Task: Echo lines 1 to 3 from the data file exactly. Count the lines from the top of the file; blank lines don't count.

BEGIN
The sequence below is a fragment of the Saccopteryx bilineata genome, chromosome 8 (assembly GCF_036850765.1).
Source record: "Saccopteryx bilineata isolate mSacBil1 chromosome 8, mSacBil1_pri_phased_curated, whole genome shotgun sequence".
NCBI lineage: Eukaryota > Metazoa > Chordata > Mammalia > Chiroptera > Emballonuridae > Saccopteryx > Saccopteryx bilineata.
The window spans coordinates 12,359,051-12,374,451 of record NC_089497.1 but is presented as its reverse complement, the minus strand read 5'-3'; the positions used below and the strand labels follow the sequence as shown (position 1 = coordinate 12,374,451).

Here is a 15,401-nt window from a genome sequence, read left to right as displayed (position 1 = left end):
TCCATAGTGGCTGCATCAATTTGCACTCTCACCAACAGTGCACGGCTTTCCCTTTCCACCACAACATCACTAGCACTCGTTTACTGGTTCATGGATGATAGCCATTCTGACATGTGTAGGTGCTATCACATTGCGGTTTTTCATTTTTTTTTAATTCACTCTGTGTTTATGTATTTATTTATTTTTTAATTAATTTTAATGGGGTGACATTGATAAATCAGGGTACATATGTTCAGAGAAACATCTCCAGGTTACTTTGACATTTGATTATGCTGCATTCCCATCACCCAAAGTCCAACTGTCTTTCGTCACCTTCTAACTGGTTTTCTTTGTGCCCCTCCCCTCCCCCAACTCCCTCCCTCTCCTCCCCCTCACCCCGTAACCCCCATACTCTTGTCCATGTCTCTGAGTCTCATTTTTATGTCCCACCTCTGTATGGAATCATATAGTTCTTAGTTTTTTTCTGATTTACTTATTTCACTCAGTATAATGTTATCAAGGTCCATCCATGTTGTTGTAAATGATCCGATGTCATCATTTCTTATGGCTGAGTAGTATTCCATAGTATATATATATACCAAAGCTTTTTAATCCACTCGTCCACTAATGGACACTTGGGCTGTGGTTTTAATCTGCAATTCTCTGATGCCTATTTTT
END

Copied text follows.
The sequence below is a fragment of the Saccopteryx bilineata genome, chromosome 8 (assembly GCF_036850765.1).
Source record: "Saccopteryx bilineata isolate mSacBil1 chromosome 8, mSacBil1_pri_phased_curated, whole genome shotgun sequence".
NCBI lineage: Eukaryota > Metazoa > Chordata > Mammalia > Chiroptera > Emballonuridae > Saccopteryx > Saccopteryx bilineata.